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Social Media Pro Loneliness: Rhetorical Peculiarities

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Introduction

Matthew Pittman and Brandon Reich (2016) in the article for the journal Computers in Human Behavior “Social media and loneliness: Why an Instagram picture may be worth more than a thousand Twitter words” examined the relationship between the use of social media and loneliness. Particularly, they divided social media into three groups such as image-based (e.g. Instagram, Snapchat), text-based (e.g. Twitter, Yik Yak), and mixed (e.g. Facebook), and investigated effects of each separately. They reviewed works of other scholars on the topic and emphasized that intimacy and immediacy a social medium can provide are the key factors in identifying its impacts on loneliness. 253 students participated in an online survey and analysis of its results showed that image-based social media positively affect users’ psychological well-being, while two other types have almost no effect. Despite a small number of participants in the survey and skip of considering time as an important factor, Pittman and Reich generally use ethos and logos effectively and the article can be considered credible.

Rhetorical Situation

Audience

The main audience of the article is Americans or British who use social media often and English-speaking people interested in researching social media’s effects on users. There are social media related jargons used in the text, such as followers, tweets, likes, sexting, and etc., with no explanations, which implies that the authors suppose readers are familiar with them. Pittman and Reich provided some statistics about loneliness and usage of social media among Americans and British people which implies that the intended audience is most probably people living in the U.S. or the U.K. The fact that both authors are Americans and that the article was published in the academic journal in English in comprehensible language supports the above-mentioned claim.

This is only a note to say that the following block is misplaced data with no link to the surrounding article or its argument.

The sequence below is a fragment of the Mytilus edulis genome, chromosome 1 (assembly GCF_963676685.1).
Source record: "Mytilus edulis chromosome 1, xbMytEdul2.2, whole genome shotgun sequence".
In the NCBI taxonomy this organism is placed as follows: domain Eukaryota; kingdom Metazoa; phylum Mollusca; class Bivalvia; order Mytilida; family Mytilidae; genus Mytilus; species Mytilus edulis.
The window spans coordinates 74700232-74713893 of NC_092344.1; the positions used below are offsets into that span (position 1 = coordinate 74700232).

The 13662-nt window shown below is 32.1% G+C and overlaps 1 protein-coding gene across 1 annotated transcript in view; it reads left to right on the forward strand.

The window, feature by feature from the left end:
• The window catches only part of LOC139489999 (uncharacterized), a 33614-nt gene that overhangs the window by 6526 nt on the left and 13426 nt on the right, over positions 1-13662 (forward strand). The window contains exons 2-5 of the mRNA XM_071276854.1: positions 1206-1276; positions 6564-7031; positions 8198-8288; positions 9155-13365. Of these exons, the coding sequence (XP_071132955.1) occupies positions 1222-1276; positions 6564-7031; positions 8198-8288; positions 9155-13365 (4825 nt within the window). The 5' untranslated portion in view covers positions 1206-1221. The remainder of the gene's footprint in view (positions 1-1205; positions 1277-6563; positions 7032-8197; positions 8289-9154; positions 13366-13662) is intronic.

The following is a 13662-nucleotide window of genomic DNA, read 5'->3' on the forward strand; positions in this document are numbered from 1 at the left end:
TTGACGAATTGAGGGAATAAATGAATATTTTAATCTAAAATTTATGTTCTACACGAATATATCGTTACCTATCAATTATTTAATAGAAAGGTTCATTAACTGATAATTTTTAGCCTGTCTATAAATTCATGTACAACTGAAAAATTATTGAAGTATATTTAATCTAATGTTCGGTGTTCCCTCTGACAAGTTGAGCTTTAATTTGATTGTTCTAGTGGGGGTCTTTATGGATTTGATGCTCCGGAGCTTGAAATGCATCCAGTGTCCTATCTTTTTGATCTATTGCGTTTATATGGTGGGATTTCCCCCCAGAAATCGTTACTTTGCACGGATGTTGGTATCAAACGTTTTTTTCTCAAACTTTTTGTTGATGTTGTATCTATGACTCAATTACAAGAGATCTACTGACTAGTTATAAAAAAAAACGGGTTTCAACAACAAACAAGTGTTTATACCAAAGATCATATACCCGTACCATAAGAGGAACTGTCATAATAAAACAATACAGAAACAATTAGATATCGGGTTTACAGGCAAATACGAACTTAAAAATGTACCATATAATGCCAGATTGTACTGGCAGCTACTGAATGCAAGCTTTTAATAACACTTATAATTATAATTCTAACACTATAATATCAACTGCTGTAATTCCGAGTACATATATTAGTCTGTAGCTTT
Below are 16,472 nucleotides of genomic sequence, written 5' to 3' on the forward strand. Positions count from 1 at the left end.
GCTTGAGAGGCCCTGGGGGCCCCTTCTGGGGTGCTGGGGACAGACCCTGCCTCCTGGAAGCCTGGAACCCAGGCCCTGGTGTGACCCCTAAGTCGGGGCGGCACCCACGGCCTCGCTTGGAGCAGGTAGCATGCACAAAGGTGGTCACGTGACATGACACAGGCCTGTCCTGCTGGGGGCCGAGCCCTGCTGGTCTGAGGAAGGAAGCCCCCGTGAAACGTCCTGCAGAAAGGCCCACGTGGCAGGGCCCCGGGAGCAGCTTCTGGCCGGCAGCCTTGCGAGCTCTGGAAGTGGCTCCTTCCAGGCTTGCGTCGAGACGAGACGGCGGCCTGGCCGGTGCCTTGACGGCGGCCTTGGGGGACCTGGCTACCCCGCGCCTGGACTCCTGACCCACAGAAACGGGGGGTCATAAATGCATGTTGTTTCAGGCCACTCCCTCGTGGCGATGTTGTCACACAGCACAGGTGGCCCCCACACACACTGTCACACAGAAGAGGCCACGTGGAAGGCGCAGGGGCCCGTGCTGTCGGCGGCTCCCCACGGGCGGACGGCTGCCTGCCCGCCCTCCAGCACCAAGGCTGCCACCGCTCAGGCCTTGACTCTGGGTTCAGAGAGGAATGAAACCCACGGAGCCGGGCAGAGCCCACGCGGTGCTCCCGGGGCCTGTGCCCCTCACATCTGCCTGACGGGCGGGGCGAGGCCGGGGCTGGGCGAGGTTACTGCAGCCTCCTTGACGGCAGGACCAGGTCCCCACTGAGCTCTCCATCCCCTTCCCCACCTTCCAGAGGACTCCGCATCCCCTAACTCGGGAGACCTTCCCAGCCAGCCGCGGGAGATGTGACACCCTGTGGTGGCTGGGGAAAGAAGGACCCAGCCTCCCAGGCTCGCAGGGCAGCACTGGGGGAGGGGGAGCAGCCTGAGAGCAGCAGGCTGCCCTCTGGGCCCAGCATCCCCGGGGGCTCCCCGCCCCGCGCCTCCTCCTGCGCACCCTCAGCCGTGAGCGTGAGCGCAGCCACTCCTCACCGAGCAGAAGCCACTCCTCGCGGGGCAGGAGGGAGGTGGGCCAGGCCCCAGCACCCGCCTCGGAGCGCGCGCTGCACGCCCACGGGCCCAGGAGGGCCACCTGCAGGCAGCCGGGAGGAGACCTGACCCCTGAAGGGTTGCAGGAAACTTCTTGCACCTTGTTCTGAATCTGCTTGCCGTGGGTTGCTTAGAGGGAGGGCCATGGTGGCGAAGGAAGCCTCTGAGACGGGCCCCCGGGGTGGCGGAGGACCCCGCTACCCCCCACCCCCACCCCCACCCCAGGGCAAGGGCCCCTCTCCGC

Speaker

The article was written by Matthew Pittman and Brandon Reich, American scholars, in 2016. The lead author Matthew Pittman is an assistant professor at College of Communication and Creative Arts, Rowan University, USA. He obtained his Ph.D. in Communication at the University of Oregon, USA in 2017 (Matthew Pittman, n.d.). In the period between 2015-2018, he has worked on eight peer-reviewed journal articles and presented 12 papers that are mainly focused on the question related to social media and strategic communication. His Ph.D. dissertation’s topic was particularly related to mobile social media, personality, and loneliness (Matthew Pittman, n.d.). Brandon Reich is a Ph.D. student in Marketing at the University of Oregon, USA (The Conversation, 2018). His researches mostly focus on consumer well-being and behavior, and anti-consumption (ScienceDirect, 2016). In the same period of time, he has written 10 research papers and articles, of which “Social media and loneliness: Why an Instagram picture may be worth more than a thousand Twitter words” is the most cited one (Google Scholar, 2019). Thus, it can be said that both authors have experience in the research field, and since Pittman is focused on social media, Reich – on consumer behavior, together they consider the effects of social media on its “consumer’s’ well-being.

Message

The article is published in the academic peer-reviewed journal called Computers in Human Behavior established by Elsevier which mostly focuses on human-computer interaction and the effects of usage of computers on human behavior (Elsevier, n.d.). This certainly gives the article ethos and makes it more convincing. The journal article is, probably, the most convenient genre for this work, since it shows the correlation between usage of social media and individuals’ loneliness, with no call to action as might be expected, and makes a contribution to the topic by examining it from a new perspective. In addition, there are tables, graphs, and appendices with the results of the experiment which are more pertinent for a journal article.

Purpose and Exigence